Cervical Spondylosis




Evidence of spondylotic change is frequently found in many asymptomatic adults, with 25% of adults under the age of 40, 50% of adults over the age of 40, and 85% of adults over the age of 60 showing some evidence of disc degeneration. Another study of asymptomatic adults showed significant degenerative changes at 1 or more levels in 70% of women and 95% of men at age 65 and 60. The most common evidence of degeneration is found at C5-6 followed by C6-7 and C4-5.


Possible causes of the condition include:

Degenerative Disc Disease

Bone Spurs

Herniated discs

Dehydrated Spinal discs

Injury (Acute/Chronic)

Ligament Stiffness

Overuse injury

Risk factors include :


Work related Activities putting excesse stress on neck

Repetitive Stress



Being overweight and physically inactive


Common symptom is pain around neck and shoulder blade. Some complain of radicular pain along the arm and also in the fingers . The pain might increase when:

tilting your neck backward

Another symptom is muscle weakness. Muscle weakness makes it hard to lift the arms or grasp objects firmly.

a stiff neck that becomes worse

headaches that mostly occurs in the back of the head

Tingling and Numbness that mainly affects the shoulders and arms, although it can also occur in the legs





Spurling Sign


Lhermitte Sign


Other test includes

Cervical Distraction Test


Another occasionally useful test is the pectoralis muscle reflex.

This is elicited by tapping the pectoralis tendon in the delto-pectoral groove, which causes adduction and internal rotation of the shoulder if hyperactivity is present. A positive result suggests compression in the upper cervical spine (C2-C4).

Plain radiographs of the cervical spine may show a loss of normal cervical lordosis, suggesting muscle spasm.



Mobilisation or manipulations in combination with exercises are effective for pain reduction and improvement in daily functioning in sub-acute or chronic mechanical neck pain with or without headache.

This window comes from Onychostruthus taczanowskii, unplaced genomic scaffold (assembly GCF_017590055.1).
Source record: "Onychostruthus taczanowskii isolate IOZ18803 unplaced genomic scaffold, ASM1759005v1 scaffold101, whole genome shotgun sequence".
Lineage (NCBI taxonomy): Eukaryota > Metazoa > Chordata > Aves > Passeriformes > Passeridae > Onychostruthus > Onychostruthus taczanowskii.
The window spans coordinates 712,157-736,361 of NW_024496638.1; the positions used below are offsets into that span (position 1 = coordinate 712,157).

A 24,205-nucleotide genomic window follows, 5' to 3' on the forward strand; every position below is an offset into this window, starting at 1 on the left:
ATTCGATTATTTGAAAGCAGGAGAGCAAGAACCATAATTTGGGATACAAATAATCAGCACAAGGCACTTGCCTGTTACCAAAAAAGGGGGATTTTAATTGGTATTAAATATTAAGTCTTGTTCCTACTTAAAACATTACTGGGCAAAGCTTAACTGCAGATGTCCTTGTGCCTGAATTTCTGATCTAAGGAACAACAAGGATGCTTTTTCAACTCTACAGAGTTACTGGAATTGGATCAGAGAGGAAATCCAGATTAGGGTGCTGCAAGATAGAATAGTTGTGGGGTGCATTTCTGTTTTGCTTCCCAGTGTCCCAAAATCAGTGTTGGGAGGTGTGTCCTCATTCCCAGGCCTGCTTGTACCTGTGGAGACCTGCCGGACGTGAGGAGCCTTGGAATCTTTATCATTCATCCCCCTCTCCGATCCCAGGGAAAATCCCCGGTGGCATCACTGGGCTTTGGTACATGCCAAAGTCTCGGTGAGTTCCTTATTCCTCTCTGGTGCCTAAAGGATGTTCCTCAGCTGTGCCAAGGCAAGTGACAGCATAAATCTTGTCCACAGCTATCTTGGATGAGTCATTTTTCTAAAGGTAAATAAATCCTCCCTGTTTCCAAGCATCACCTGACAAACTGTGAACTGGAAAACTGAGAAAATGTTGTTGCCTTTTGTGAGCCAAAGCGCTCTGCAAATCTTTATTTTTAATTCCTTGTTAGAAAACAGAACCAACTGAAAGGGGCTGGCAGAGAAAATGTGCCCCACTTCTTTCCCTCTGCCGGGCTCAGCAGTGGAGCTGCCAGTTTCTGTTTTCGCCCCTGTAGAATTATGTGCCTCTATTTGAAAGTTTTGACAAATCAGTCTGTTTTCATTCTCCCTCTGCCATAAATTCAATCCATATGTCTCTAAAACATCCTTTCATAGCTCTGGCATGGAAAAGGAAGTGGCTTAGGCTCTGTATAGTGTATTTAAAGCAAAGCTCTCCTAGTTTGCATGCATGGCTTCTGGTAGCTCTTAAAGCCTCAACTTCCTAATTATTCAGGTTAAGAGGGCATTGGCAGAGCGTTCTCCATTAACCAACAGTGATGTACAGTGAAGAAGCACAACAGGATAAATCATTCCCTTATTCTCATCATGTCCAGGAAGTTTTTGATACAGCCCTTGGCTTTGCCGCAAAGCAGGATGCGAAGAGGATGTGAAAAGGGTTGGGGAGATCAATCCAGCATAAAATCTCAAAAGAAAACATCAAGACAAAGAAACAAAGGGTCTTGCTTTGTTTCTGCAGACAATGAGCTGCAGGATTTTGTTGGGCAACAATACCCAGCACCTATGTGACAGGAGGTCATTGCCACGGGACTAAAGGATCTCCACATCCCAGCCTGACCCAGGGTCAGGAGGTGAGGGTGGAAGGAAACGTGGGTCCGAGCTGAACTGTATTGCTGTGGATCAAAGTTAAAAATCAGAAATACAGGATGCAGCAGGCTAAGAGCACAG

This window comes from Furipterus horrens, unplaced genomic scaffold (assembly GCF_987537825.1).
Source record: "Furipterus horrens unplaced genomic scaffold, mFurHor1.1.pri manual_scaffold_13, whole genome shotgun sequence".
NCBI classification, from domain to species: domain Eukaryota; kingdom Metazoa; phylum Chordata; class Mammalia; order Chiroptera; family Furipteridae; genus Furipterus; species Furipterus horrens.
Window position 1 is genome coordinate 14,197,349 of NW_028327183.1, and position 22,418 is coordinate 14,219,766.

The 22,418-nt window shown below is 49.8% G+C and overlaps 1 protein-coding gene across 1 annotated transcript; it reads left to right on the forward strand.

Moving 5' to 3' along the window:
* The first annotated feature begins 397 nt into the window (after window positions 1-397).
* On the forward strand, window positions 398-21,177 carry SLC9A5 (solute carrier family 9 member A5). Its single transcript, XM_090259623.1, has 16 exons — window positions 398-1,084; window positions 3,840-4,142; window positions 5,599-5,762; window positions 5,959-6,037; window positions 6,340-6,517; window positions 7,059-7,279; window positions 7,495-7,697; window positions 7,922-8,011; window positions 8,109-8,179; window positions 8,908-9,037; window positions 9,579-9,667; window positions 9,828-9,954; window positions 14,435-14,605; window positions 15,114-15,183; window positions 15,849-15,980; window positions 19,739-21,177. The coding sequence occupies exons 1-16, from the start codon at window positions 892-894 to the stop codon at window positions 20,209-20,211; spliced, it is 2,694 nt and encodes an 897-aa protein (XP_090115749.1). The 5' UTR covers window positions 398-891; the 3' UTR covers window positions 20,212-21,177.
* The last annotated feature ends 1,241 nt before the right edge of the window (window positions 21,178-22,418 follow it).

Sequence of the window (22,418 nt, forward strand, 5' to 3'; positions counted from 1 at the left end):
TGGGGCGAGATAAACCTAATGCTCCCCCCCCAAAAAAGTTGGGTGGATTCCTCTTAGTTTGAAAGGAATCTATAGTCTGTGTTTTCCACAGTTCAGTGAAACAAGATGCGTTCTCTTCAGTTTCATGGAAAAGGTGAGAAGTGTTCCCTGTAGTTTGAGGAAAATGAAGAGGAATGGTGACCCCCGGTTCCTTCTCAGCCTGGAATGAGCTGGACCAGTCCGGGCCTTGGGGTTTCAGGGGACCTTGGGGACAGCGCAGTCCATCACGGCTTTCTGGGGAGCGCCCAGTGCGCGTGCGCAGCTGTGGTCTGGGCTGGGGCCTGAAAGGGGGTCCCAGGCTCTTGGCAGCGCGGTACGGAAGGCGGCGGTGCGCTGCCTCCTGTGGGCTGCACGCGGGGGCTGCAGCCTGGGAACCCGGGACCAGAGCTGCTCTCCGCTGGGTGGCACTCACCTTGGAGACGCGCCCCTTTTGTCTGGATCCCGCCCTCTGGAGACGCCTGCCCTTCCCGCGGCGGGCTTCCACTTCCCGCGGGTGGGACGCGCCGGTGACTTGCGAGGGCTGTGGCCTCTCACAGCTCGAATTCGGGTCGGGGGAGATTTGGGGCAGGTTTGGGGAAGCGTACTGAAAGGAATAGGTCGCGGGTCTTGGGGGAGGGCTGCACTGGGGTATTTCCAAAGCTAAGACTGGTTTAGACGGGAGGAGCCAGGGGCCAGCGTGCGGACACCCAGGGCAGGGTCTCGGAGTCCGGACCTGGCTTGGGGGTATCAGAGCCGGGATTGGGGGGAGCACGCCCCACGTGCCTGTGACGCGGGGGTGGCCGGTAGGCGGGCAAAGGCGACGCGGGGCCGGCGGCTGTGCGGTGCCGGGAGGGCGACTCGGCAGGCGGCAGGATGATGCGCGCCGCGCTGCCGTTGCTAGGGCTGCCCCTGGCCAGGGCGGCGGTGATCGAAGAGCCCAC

There is moderate evidence that various exercise regimens, like proprioceptive, strengthening, endurance, or coordination exercises are more effective than usual pharmaceutical care

Treatment should individualised, but generally includes rehabilitation exercises, proprioceptive re-education, manual therapy and postural education

Manual therapy

It is defined as high velocity, low amplitude, thrust manipulation or non thrust manipulation. Manual therapy of the thoracic spine can be used for reduction of pain, improving function, to increase the range of motion and to address the thoracic hypomobility

Thrust manipulation

Thrust Manipulation of the thoracic spine could include techniques in a prone, supine, or sitting position based on therapist preference. Also cervical traction can be used as physical therapy to enlarge the neural foramen and reduce the neck stress.

Non-thrust manipulation

It includes posterior-anterior (PA) glides in the prone position. The cervical spine techniques could include retractions, rotations, lateral glides in the ULTT1 position, and PA glides.

Postural education

It includes the alignment of the spine during sitting and standing activities.

Thermal or Heating therapy

It provides symptomatic relief only.

Soft tissue mobilisation

It was performed on the muscles of the upper quarter with the involved upper extremity positioned in abduction and external rotation to pre-load the neural structures of the upper limb.

Home Exercices

It includes cervical retraction, cervical extension, deep cervical flexor strengthening, scapular strengthening, stretching of the chest muscles via isometric contraction of flexor of extensor muscles to encourage the mobility of the neural structures of the upper extremity

For more info related Stretches and Exercises for Cervical Spondylosis visit


Pain – Definition and Classification

The International Association of Study of Pain’s widely used definition describes pain as “an unpleasant sensory and emotional experience associated with actual or potential tissue damage, or described in terms of such damage”.


According to Pain Physiology

Clifford J Woolf suggests three classes of pain:

Nociceptive pain

Inflammatory pain

Pathological pain


Nociceptive pain is caused due to an injury to the body tissue, this includes damage to muscle or bone such as bruises, cuts, fractures, burns, cancer and surgery. Pain reduces once the injury heals

Pain that is caused by the presence of a painful stimulus on nociceptors is called nociceptive pain. Nociceptive pain in its acute form usually serves an important biological function as it warns the organism of impending danger and informs the organism of tissue damage or injury

Nociceptive pain may also be divided into visceral, deep somatic and superficial somatic pain.

Visceral pain is diffuse, difficult to locate, often referred to a distant structures . It may be accompanied by nausea and vomiting and may be described as sickening, deep, squeezing, and dull ache.

Deep somatic pain is initiated by stimulation of nociceptors in ligaments, tendons, bones, blood vessels, fascia and muscles, and is dull, aching, poorly -localised pain.